A Snowy Year!

An Irruption Year

Snowy Owls move south into the North Country during every winter, but their abundance varies greatly from year to year. In fact, they generally only arrive in numbers about once every four years – depending upon food availability to our north and how successful they were at raising their young. And so, excitement echoed throughout the birding world when this past fall it became increasingly clear that this winter would be another Snowy one.

While this year’s irruption is not nearly as large as the monstrous movement of 2013-2014, owls are being spotted across the Midwest and here in the Northeast where coastal dunes and beaches in places like Cape Cod, New Jersey, and Long Island offer them a reasonable facsimile of their arctic tundra home. The owls have commandeered fields, airports, beaches, and any other open habitat which they find suitable. This year individual owls have been found as far south as places like Oklahoma and North Carolina.

A Snowy Owl perches on a farm silo.
A Snowy Owl perches on a farm silo.

Snowies in the Champlain Valley

Locally there have been Snowies along both the St. Lawrence River and Lake Champlain – the latter including a long list of individuals. For starters, around Christmas a Snowy Owl was being seen regularly at the Plattsburgh marina. There have been two birds hanging out around Crown Point – sometimes seen in the fort. An owl was found at Noblewood Park a couple days ago, and a bird had been seen regularly for weeks at Chazy. I saw two Snowy Owls in the fields surrounding Moffit Road near Cumberland Head to start the New Year; both of those birds had been hanging around for a while – I was just fortunate to find them on the same day.

The Causes of an Irruption

The causes of such irruptions are not completely understood, but the general theory is that high prey abundance (for example, lemmings and voles) during the summer leads the owls to produce a high number of eggs. Their clutch sizes can vary greatly – helping them fledge large numbers of young – again, thanks to all that food. These young birds then move south with winter to find enough to eat.

I took this shot of a Snowy Owl in the Magic Triangle during the last irruption year.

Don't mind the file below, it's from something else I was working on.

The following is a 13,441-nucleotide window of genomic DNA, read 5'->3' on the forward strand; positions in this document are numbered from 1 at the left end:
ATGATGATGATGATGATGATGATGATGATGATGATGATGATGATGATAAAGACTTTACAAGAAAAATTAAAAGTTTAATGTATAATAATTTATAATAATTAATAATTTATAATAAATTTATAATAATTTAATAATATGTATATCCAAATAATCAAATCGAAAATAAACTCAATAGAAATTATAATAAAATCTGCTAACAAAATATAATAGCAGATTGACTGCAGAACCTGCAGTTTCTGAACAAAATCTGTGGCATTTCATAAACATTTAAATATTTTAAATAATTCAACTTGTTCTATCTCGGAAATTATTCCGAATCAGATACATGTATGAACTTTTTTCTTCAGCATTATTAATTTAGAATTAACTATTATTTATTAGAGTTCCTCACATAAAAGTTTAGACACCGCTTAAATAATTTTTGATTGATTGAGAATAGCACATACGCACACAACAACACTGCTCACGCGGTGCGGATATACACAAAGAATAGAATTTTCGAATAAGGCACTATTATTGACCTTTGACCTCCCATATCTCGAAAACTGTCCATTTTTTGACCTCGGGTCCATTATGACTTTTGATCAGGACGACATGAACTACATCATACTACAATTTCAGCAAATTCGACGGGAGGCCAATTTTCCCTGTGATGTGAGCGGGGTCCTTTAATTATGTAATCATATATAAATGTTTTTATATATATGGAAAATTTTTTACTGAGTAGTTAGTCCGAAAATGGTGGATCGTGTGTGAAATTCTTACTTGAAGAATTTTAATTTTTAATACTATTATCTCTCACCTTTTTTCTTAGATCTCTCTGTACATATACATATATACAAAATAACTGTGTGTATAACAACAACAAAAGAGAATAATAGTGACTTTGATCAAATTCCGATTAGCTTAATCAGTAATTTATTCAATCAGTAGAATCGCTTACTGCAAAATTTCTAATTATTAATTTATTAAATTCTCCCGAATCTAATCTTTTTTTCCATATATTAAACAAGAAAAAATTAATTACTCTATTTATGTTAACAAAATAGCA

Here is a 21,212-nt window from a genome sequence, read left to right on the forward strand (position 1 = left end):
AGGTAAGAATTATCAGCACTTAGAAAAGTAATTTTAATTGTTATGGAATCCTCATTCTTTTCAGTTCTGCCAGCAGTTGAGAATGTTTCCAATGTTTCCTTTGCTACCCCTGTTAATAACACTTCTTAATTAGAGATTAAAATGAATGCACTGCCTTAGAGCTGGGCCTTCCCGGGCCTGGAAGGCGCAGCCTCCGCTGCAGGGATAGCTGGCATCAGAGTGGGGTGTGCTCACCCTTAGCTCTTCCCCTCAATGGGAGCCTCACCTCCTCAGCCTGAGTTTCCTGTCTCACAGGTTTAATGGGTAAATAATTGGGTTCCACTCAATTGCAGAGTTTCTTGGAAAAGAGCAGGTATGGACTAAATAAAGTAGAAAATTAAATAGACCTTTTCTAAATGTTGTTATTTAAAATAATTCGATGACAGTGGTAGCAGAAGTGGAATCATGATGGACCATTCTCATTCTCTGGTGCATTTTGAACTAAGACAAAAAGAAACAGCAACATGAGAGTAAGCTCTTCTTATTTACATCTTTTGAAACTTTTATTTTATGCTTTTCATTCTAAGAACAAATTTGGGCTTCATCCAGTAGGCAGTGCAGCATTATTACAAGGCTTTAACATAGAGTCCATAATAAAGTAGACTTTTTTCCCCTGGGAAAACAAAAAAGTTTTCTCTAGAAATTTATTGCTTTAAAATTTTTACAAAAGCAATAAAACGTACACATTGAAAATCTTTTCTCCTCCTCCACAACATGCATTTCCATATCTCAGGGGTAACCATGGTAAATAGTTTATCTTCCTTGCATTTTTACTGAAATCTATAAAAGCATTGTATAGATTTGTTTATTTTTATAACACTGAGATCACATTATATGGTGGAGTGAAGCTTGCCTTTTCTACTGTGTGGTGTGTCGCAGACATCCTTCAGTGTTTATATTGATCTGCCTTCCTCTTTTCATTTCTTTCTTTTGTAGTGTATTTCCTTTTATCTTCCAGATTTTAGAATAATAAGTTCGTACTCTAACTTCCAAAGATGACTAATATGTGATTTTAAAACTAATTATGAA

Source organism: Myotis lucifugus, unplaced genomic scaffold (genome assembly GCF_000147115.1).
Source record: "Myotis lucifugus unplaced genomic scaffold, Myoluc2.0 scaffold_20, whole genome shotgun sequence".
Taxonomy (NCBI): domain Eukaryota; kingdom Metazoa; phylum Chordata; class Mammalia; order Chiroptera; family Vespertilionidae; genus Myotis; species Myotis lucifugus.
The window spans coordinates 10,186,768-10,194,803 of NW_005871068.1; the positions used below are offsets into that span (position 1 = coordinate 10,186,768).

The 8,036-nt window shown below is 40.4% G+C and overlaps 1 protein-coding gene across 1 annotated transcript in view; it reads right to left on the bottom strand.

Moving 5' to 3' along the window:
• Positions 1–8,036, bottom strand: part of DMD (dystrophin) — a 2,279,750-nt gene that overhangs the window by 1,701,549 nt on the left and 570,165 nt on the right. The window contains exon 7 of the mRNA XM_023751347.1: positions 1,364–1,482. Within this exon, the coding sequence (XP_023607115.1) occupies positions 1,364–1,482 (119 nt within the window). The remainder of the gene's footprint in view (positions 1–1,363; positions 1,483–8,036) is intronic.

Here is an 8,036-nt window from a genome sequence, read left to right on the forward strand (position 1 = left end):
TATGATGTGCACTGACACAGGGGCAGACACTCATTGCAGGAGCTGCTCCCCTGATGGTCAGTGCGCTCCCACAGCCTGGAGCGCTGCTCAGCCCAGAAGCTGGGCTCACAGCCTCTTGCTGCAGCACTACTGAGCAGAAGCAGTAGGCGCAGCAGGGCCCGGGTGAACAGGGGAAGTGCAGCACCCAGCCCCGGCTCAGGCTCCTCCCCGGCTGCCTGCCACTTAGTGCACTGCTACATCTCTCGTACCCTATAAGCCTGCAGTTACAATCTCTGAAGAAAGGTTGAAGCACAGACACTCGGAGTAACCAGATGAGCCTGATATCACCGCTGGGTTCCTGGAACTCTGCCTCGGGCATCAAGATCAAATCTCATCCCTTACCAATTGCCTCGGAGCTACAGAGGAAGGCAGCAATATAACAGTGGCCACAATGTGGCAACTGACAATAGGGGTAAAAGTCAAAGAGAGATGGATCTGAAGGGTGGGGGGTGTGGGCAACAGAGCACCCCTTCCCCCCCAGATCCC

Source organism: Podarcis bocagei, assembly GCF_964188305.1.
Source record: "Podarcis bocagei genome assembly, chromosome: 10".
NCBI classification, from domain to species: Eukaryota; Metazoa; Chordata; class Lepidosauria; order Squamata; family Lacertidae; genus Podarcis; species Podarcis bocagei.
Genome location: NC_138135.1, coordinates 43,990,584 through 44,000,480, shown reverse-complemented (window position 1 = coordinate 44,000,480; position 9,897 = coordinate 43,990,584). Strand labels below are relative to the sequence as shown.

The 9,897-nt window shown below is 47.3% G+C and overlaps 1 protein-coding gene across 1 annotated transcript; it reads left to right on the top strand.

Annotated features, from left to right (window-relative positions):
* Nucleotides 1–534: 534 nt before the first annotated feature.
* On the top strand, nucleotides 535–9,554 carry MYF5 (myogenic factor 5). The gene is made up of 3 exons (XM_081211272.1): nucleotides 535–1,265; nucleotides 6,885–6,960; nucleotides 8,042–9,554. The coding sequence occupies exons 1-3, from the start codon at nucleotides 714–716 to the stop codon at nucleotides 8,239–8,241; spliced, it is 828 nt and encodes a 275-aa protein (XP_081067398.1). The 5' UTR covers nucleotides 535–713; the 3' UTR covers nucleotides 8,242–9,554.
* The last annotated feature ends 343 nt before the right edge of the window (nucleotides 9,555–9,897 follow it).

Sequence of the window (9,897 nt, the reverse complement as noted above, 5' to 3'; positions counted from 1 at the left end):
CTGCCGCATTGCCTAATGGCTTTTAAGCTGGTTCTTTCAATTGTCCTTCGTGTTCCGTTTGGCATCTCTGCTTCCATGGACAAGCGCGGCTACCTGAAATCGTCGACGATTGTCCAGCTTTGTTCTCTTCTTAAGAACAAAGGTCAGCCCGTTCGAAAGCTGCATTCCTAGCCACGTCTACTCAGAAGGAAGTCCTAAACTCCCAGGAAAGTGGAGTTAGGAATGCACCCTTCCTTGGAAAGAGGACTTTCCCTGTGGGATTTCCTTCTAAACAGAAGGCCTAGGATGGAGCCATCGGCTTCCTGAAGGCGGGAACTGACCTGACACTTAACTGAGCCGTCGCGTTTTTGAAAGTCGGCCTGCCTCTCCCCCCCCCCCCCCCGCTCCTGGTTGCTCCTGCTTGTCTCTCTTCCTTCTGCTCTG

I took this shot of a Snowy Owl in the Magic Triangle during the last irruption year.

In an effort to learn more about such phenomena, organizations like Project SNOWstorm are working to study the movements of these owls, in part by putting tracking devices on the birds. With so many owls on the move, years like this one present unique opportunities to understand them and their irruptive movements. It will be interesting to learn where some of the tagged birds end up, and when they return north in the spring.

Birders may be able to get involved with organizations like Audubon or Project SNOWstorm, or they can simply enjoy the owls which have moved south to grace the Lake Champlain Region and North Country in such numbers this year. In doing so, birders will note that many of the owls are young (again because so many fledged this past summer) – most easily noted by the black markings on the birds. Males are usually whiter than females and older males can be pure white. Younger birds and younger females in particular tend to have a lot of black markings. It presents a good opportunity to learn the ages of these birds – on average our heaviest North American owl species.

A Snowy Owl keeps watch from a rooftop. Image courtesy of www.masterimages.org.
A Snowy Owl keeps watch from a rooftop. Image courtesy of www.masterimages.org.

In our enthusiasm to see the owls, however, we do need to practice some restraint. For the most part, the owls are fairly tolerant of people, although conservation groups ask that birders refrain from pushing those limits and pestering and stressing them. The owls are more at risk if they are hanging out along a road or highway – where the grass strips and fields may attract rodents, and where the owls could be struck by a car. Hopefully that will not be the fate for our owls here in the North Country.  

And while the long journey these birds have taken for the winter carries with it such inherent risks, many of the Snowies will eat well and remain with us for much of the winter before heading back north to the arctic in the spring. And so, until then, we birders can brave the cold and enjoy the Snowy winter as it floats along on long, white wings.

Winter birding in the Lake Champlain Region can be great and this year it features many Snowy Owls! Of course, they're not the only species we've been tracking — come see for yourself! After a day in the fields we've got warm places for you to stay and tasty places for you to fuel up for your next excursion.

Brrrrding in the New Year!
48 Hour Escape to E'town